Insights for Your Journey

Jim and Debra are all about family. At age 65, they recently retired and moved across the country to be closer to their three children and four grandchildren. Most weekends are now filled with family barbeques and games at their new lake house. As we discussed their legacy and estate plans, they grew concerned, worried about how a potentially large inheritance would impact these next generations of their family.

“We don’t want to ruin the kids and grandkids with our money. We want to take care of them, but make sure they understand the value of hard work. We want to pass on our values and lessons learned, not just our wealth…how do we talk with them about this?”

Does this sound familiar? If so, you’re in good company. Many of our clients worry about how to effectively pass wealth and values to their family. And rightfully so…it’s an important topic! A recent survey revealed that 70% of families lose their wealth by the next generation, with 90% losing it by the third generation. Though you have dreams of the impact your wealth can make, communicating your values effectively is easier said than done. 

 

Prepare your wealth for your family AND your family for your wealth

If you’re like many of our clients, the first thoughts about passing wealth to family turn toward wills and trusts, tools to help avoid tax and legal surprises at your passing. For more, read How to Reduce Estate Taxes. We think of this “estate planning” as preparing your wealth for your family.

But is your family prepared for your wealth?

This brings in values and legacy, the heart-centered side of the equation. How do you hope your family uses your wealth? What lessons do you hope to pass on? We think of this “legacy planning” as preparing your family for your wealth.

So how can you ensure the entire equation is solved, both estate and legacy?

The set of wills and trusts you choose to pass on your wealth, also known as your written estate plan, takes care of your assets. The strategies can be complicated, and you will need to prepare trustees, guardians, and other important roles on what will be required of them. However, once decisions are made and documents are signed, your wealth is ready for your family.

But beyond the legal work, it’s important to remember that family legacies are built on relationships. Conversations about your values and vision help to prepare your family for your wealth. So how can you start healthy dialogue with our family about the legacy you want to leave?

 

4 steps to a healthy legacy planning discussion

Step One – Define what you want

Before diving in with your family, are you ready for these discussions? For many, this is the hardest part. But it can help to ask yourself these three questions to help define what you want:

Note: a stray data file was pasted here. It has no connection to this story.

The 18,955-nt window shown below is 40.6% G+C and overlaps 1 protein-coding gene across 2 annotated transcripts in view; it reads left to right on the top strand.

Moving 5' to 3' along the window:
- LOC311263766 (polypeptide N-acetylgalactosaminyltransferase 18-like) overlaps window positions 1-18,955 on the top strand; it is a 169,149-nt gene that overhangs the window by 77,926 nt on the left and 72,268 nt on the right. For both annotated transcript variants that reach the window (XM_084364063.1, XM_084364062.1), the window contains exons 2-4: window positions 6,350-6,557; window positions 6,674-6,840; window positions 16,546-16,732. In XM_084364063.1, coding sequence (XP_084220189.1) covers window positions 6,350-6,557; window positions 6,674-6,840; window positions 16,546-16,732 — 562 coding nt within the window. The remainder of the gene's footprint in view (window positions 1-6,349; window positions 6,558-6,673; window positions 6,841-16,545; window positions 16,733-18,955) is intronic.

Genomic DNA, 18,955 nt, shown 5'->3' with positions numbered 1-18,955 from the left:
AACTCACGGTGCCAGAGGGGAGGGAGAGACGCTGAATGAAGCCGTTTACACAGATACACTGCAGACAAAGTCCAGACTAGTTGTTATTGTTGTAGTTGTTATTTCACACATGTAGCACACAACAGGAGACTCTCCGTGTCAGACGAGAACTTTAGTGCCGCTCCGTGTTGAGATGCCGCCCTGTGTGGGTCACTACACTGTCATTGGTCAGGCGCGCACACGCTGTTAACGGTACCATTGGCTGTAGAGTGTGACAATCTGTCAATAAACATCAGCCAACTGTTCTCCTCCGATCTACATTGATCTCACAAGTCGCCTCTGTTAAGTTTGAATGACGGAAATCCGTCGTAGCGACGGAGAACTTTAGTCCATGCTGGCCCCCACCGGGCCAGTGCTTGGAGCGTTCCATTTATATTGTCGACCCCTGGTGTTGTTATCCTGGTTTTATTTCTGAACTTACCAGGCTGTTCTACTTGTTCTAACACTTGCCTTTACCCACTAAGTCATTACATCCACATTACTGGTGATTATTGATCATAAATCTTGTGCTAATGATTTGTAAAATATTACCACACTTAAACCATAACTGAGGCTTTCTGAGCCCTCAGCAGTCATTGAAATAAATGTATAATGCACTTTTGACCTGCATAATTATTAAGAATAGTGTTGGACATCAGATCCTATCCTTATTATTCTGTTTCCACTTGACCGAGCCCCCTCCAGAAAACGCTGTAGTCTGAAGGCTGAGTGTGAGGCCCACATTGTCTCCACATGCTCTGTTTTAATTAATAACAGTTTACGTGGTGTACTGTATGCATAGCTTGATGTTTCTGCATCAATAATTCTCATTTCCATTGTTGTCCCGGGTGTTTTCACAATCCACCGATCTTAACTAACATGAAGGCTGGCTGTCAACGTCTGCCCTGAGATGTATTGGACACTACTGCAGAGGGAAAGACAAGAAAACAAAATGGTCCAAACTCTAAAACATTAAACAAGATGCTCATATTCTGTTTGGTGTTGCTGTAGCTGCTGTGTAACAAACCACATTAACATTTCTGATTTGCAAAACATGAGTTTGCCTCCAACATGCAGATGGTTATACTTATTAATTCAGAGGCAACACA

1. What is important to me? How do you hope your family uses the wealth you pass on? Educating future generations? Supporting specific charities? Carrying on a family business? Be ready to describe each goal and why it’s important to you.
  2. Am I ready to invest time and energy? You’re here to share your values, lessons, and goals and why they are important to you. These vulnerable conversations take time, so make sure you’re emotionally prepared and ready to invest the time and effort needed.
  3. Am I ready to answer questions? Once you share your values and vision, your family may have questions, even resistance. Helping them understand your goals often comes through extended dialogue.

With your goals defined, you’re ready to open the discussion!

Step Two – Cast your legacy vision

Gather your family to start a discussion about the long-term impact you hope to have with your wealth. Consider grouping goals into three categories:

  • Enjoy life. What’s on our bucket list? What kinds of experiences do we want our family to have?
  • Provide for loved ones. What opportunities do we want to provide to future generations? What stories and lessons do we want to pass to our kids, grandkids or great grandkids?
  • Impact causes we care about. What charities have we been involved with? Which have been the most meaningful to us? Where have we seen the most impact?

Your legacy vision is your “why” – the motivation to think about the future. You’re likely to encounter questions, discussion, and perhaps even some pushback. Though it can be difficult, this can foster valuable growth as you talk together about what your family stands for and the impact you want to make.